In roughly 40% of infertility cases, male factor infertility plays a role. We begin testing with a sperm analysis. Consulting with a reproductive endocrinologist and urologist is helpful in evaluating infertility factors and can suggest various fertility treatment measures that can preserve your potential for having children in the future, including sperm sample preservation.
In some cases, the type of fertility intervention can be modified to work best with any female fertility factors. Treatment for male factor infertility is extremely successful, even with very few sperm, ejaculated or surgically retrieved.
Mild Male Factor: In those with more than 10 million motile sperm, fertility can be enhanced with sperm preparation and insemination of prepared sperm into the uterus, or IUI.
Moderate to Severe Male Factor: In patients with less than 10 million motile sperm, IVF yields more successful pregnancy rates. If complex abnormalities exist in the number, motility, or shape, intracytoplasmic sperm injection (ICSI) produces higher fertilization rates.
Those with severe male factor infertility may carry genetic factors that should be investigated prior to fertility treatment. Severe factors include chromosomal abnormalities (Klinefelter syndrome, abnormalities in the Y chromosome), and abnormalities in cystic fibrosis genes (bilateral absence of the vas deferens). We will thoroughly investigate these factors during the initial workup to determine the best course of action in your fertility care.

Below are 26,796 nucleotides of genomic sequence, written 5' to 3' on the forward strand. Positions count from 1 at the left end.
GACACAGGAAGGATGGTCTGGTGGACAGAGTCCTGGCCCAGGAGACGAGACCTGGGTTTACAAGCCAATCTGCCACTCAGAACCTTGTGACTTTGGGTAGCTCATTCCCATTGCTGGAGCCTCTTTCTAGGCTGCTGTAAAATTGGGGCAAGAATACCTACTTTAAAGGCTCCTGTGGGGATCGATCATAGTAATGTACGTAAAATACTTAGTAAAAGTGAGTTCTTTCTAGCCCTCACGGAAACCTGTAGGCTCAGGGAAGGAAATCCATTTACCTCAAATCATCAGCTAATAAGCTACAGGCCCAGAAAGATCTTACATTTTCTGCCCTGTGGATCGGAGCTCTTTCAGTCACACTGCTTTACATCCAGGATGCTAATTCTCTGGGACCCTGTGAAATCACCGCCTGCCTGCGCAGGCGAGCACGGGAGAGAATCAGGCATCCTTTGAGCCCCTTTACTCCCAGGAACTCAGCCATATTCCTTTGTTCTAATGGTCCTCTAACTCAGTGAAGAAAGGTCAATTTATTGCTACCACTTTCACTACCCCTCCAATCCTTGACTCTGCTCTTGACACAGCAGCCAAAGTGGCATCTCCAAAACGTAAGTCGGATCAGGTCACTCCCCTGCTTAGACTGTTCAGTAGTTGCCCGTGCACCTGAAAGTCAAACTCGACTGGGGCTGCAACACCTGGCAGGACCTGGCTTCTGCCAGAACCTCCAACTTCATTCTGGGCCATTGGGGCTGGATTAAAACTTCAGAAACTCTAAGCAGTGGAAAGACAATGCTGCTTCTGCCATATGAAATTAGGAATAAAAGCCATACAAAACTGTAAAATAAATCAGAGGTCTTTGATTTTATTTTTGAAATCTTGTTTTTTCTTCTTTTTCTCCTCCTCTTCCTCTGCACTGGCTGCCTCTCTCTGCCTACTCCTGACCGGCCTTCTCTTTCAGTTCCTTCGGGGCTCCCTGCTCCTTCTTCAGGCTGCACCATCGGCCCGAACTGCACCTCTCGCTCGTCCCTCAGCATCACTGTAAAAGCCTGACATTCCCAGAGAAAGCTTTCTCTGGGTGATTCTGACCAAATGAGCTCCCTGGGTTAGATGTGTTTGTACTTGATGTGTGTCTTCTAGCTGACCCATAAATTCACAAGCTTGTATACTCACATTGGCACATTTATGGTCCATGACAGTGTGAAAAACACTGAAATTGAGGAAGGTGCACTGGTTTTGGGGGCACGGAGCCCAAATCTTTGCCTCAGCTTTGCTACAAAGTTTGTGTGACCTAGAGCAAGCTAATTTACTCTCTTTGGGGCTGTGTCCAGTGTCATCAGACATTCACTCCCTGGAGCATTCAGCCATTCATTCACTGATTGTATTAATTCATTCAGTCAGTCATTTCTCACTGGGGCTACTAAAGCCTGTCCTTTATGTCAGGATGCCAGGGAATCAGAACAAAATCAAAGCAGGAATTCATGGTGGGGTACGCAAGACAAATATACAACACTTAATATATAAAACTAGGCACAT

Types Of Male Factor
Azoospermia: No sperm appear in the ejaculate due to obstruction in male ducts or markedly reduced sperm production:
Obstructive Azoospermia: Obstruction can be genetic (congenital bilateral absence of vas deferens) or acquired (after vasectomy). Treatment options include sperm retrieval to be used in IVF or surgical removal of obstruction. In general, surgical sperm retrieval and IVF tends to be more successful, but if the patient decides to undergo surgery to relieve obstruction, it is important to retrieve sperm for preservation in case surgery is unsuccessful.
Non-Obstructive Azoospermia: Decreased sperm production could also be genetic (Kleinfelter syndrome, Kallmann syndrome, abnormalities in Y chromosome) or acquired (following chemotherapy). In this case, we first search for sperm in semen samples, if none found, sperm can be directly retrieved from using an outpatient surgery (TESE).
Erectile Dysfunction: Men with difficulty maintaining erection or ejaculation can be assisted by noninvasive methods of obtaining sperm that can be frozen or used immediately to achieve pregnancy.
Retrograde Ejaculation: In some men, sperm may flow backwards into the urinary bladder. Sperm can be retrieved from a urine sample or directly from the testes.
Vasectomy: This is an example of obstructive azoospermia. Men with prior vasectomy and want to father children can undergo vasectomy reversal.
Alternative options to vasectomy reversal:
- Use previously frozen sperm
- Harvest sperm from the testes and use in IVF while leaving the vasectomy in place for long term contraception.
The choice of treatment should include evaluation of female factors. Also even if vasectomy reversal is contemplated, sperm should be obtained during the reversal and frozen in case reversal is not successful.
Varicocele: These are dilated veins around the testes. Although some varicoceles are associated with abnormal sperm parameters, there is no strong evidence that varicocele repair increases the odds for pregnancy in female partners.
Call NYC IVF to schedule an appointment and diagnose the factors affecting your fertility. Call (800) 853-7595 to schedule a consultation!